Thursday, December 13, 2018

Reviving a musical tradition


Horton River Band 1967: Dave Game, Mark Rummery, Chris Sullivan, Lionel O'Keefe. The band became a major vehicle for presenting New England's folk tradition. This is the fourth in a series on the New England folk tradition

While the New England folk music tradition drew from European traditions, its expression was always local, especially in the rural areas which had to provide their own entertainment.

“I only saw the tail end of a long tradition Jim,” John Beswick recalled. This “centred around the Community Hall. A combination of dairy farming and Timber mills generated a dense rural settlement pattern outside local towns and regional centres and those communities worked hard by definition of their livelihoods but also enjoyed socialising when opportunity or design presented itself.”

John’s local halls were the Thora Hall at the foot of the Dorrigo Mountain on the Bellinger and the Turners Flat Hall on the Macleay. Different people, but exactly the same format.

“The music for the dancing was provided by locals with that ability, fuelled by byo grog, an always hot tea urn and a groaning table filled from the products of numerous busy kitchens. Our music was provided by a trio playing piano accordion, drum kit and fiddle. At some point when the dancers need a break, one or two of our number would give a song.”

This was a very self contained world, one in which those who were musically or lyrically inclined had a performance platform to practise and develop their talents. The result was local musicians such as the Kalang’s Bruce Pottie who wrote their own lyrics and made their own music but were only memorable in their local area.

By the 1970s, the combination of social, cultural and economic change had greatly diminished this local musical tradition. Many of the local musicians had died, those who remained who remembered the songs, dances and music of the past were rapidly aging.

Just as Russel Ward had played an important role in the folk revival of the early 1950s, now a group of Armidale based musicians sought to preserve and promote the music and songs of the past.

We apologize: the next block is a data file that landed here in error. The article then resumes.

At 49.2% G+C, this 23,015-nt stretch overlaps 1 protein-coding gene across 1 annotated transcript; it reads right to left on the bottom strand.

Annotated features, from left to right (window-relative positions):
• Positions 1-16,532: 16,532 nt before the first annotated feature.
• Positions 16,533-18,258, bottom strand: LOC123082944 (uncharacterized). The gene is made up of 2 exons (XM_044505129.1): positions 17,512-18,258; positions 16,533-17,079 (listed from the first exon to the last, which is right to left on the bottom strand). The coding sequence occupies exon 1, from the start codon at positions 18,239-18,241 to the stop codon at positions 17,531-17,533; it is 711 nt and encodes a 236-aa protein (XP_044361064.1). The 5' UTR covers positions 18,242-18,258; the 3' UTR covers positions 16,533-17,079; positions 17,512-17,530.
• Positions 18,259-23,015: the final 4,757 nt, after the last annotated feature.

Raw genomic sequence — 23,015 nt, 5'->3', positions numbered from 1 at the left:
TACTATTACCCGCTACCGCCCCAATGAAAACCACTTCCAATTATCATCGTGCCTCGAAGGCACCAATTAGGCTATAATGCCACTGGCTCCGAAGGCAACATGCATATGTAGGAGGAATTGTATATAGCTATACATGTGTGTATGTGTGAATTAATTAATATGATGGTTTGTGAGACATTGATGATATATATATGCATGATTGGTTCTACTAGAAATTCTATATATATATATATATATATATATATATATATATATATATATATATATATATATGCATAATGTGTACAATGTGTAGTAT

Chris Sullivan was a key figure in this process. He had been interested in folk music for an extended period, travelling Australia to collect music and songs.

Drawing from this and extending this experience, his Southern Cross University PhD thesis argued the case for an Australian folk music tradition.

In Armidale, Chris was joined by group including Barry McDonald, a former student of Russel Ward, Mark Rummery and Cathy Ovenden. Each collected, recorded and played folk music, documenting the folk tradition. 

The popular Horton River Band became a vehicle for them to play together and with some of the now old traditional performers. However, this is not the end of our story. 
Note to readers: This post appeared as a column in the Armidale Express Extra on 12 December 2018. I am repeating the columns here with a lag because they are not all on line outside subscription. You can see all the Belshaw World and History Revisited/History Matters columns by clicking here for 2009, here for 2010, here for 2011, here for 2012, here for 2013, here for 2014, here for 2015, here for 2016, here  2017here 2018 . 

Wednesday, November 28, 2018

Documenting a folk tradition


Cover of one edition of Russel Ward's The Australian Legend: Arguably the first major work on the Australian folk tradition since Banjo Paterson’s 1905 Old Bush Songs.This is the third in a series on the New England folk tradition

In 1956, the application of Australian historian Russel Ward for a lecturing position at the newly renamed University of NSW was rejected. He had been blackballed for his political beliefs, including his membership of the Communist Party.
"Ward had, UNSW Vice Chancellor J. P. Baxter told council, been 'active in seditious circles in Canberra'."
Ward had, UNSW Vice Chancellor J P Baxter told Council, been “active in seditious circles in Canberra”. The decision to not appoint Ward despite the unanimous recommendation of the selection committee created controversy.

Max Hartwell had been a member of the selection committee. Born at Red Range near Glen Innes where his father was school teacher, Hartwell had studied at the New England University College where he was a member of the first Rugby Union side in 1939.

Hartwell was now Professor of Economic History at UNSW. His political views were diametrically opposed to Ward’s Marxist world view, but he liked and respected Ward and was outraged by the decision. The result was a very public spat culminating in Hatwell’s resignation from UNSW and, subsequently, his move to Oxford.